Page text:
These problems include inadequate health insurance (but of course, they can’t qualify for Medicaid or Medicare, so high deductibles and low limits on coverage and expensive ER visits are their lot), the lack of affordable child care for the working mothers (again, they fail to qualify for government assistance in that respect, and can’t pay for the child care that their middle class counterparts can access), poor schooling for their children (and there have been so many cuts to public education in this country since this book was written), a fractured community where it’s very difficult to know your neighbors, put down roots, and form any kind of cohesive communal identity (a lot of this has to do with white flight, and then other-ethnic-group flight), drugs and violence (families are often unable to move out of bad neighborhoods, and bad neighborhoods are usually defined by high drug and gang presence and low cop presence), broken homes (stable long term relationships, much less marriages, are much rarer in the missing class than in the middle class), romantic relationships that have an unavoidable financial aspect (poor women need to choose suitors based on what they can contribute financially, because they have a house to maintain and children to provide for, and most seem to have poor relationships with their kids’ biological fathers, who contribute little if anything), being unaware of one’s legal rights (several people in this book had no idea, for example, that they could sue a landlord for lead paint in the apartments, or a factory owner when a machine sliced off a fingertip), being cut off from the institution of banking (few banks open brick and mortar buildings in poor neighborhoods, and many will not even offer a savings account to the poor, who are only able to deposit a couple hundred as their first foray into banking, and so the missing class often makes do with check cashing agencies that take a hefty percent, and hide money in shoeboxes, and have no credit history because of this which leads to trouble later when they save up and want to put down a down payment on a home and get pre-approved for a mortgage, etc), little access to higher education or job mobility, typical immigrant issues regarding language barriers and racism, etc, and so much more.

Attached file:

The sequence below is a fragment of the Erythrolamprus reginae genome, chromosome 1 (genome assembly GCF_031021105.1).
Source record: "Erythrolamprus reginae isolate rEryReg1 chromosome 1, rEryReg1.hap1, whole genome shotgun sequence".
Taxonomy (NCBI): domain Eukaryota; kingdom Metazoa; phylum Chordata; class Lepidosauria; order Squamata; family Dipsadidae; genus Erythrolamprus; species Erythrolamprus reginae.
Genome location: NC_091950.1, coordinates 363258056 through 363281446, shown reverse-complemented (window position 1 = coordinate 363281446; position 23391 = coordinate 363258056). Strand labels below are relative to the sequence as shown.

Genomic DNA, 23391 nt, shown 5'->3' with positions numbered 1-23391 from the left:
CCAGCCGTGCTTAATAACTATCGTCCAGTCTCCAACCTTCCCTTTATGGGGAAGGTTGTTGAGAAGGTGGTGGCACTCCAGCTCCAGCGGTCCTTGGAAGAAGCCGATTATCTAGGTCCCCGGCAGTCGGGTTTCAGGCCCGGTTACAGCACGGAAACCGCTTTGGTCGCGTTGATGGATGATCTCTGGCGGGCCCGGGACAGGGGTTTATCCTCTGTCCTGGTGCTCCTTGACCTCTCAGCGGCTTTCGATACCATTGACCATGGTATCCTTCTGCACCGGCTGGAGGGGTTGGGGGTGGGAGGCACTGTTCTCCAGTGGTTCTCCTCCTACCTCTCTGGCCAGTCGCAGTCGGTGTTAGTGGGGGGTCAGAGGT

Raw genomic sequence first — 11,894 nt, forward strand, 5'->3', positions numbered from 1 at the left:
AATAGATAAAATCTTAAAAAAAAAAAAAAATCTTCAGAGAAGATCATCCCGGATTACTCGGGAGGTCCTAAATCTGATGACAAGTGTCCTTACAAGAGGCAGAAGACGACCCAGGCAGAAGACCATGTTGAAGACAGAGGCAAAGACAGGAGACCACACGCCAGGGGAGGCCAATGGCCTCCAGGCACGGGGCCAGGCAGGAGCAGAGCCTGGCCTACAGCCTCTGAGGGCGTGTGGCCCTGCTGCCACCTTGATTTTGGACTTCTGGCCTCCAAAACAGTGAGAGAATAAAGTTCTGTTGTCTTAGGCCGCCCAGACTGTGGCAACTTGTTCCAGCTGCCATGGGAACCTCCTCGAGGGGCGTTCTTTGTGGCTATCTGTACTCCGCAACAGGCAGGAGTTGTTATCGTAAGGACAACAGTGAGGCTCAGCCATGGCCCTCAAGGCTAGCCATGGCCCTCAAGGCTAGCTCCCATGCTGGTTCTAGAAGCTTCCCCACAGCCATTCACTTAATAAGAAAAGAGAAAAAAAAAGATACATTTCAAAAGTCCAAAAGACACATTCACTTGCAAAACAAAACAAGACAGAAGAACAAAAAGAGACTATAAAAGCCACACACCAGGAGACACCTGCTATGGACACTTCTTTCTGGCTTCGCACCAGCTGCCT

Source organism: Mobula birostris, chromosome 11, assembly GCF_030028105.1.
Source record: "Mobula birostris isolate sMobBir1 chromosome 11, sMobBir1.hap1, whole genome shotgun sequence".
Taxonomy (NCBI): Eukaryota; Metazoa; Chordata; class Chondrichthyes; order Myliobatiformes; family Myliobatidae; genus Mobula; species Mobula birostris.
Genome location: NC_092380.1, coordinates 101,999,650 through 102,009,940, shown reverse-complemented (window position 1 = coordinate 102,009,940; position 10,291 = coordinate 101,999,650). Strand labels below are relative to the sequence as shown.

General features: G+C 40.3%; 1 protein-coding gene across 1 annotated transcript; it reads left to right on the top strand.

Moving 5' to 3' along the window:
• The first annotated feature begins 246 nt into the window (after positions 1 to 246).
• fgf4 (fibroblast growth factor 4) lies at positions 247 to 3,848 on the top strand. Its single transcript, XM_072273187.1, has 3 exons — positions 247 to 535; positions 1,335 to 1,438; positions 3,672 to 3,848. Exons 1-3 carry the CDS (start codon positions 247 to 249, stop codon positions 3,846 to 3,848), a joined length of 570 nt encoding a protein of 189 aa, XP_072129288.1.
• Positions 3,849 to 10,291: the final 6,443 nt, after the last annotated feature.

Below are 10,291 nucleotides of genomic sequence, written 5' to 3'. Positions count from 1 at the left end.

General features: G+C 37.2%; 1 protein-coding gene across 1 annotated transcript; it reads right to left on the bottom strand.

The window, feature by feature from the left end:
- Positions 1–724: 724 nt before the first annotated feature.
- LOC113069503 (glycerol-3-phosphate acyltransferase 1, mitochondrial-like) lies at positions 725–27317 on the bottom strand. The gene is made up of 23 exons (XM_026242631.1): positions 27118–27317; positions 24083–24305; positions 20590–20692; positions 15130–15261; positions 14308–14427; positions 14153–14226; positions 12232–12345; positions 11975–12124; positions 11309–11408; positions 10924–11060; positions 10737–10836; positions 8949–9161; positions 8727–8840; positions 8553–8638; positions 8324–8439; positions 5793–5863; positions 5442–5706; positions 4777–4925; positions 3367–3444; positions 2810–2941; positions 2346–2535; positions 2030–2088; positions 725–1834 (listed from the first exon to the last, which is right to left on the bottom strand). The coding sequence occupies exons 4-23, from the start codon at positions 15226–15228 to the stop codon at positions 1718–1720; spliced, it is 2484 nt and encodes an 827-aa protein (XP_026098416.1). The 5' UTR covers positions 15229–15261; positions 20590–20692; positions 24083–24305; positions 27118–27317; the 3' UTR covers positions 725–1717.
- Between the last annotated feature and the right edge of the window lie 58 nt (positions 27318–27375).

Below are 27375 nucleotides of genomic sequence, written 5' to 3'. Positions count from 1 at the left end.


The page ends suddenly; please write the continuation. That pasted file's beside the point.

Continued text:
The problem that stuck out to me the most was the problem welfare mothers face. These are women that are home when they have no job, so they can be around to help their kids with homework and supervise them and be a regular presence at school and so on. But then, with the tougher restrictions on welfare passing during the Bush years, these mothers were forced to find work, often at low paying jobs that were quite far from their homes. They lost at least an hour each way on the commute and worked long hours. They had money coming in, but it didn’t really make a difference in terms of their household income, and they were spending all this time away from home, and their kids were poorly supervised (usually under the care of a relative). As a result, the kids would act out, they would get involved with dangerous types around the neighborhood, and because the mothers weren’t around to read to them and help them with homework, the kids’ academic performance suffered greatly. One mother in the book, Tamar, experienced this and her oldest son ended up being sent to juvy at least partly because she was no longer able to be a constant presence in his life, what with all the time she spent at work or commuting to and from work.
It’s not mentioned in the book, but I’m reminded of the story of that mother in Michigan, whose son brought a shotgun to school and shot another little girl. It made headlines, but the key facts went ignored. The child and his mother were, predictably, black. The mother was on welfare and rode the bus for 1.5 hours each way to her job at a fast food place in a mall. She had two jobs there – one at a fast food restaurant and one at some fudge shop in the same mall. She left home early and came home late. The two of them were staying at her brother’s house temporarily because she had been evicted from hers (I think). It was there that the kid found the shotgun. I could easily see that story fitting in with the narratives Newman and Chen explored here, showing an even darker side of the problems that plague the missing class.
The book itself is moving and powerful, interspersing policy arguments and studies and statistics with the stories of different families and aid workers in Brooklyn and Manhattan and Bed Stuy (mostly). The writing is engaging but academic (a tremendous feat!), and it is impossible to come away from this text unmoved.
Unless you are a Republican or Libertarian or robot, I suppose.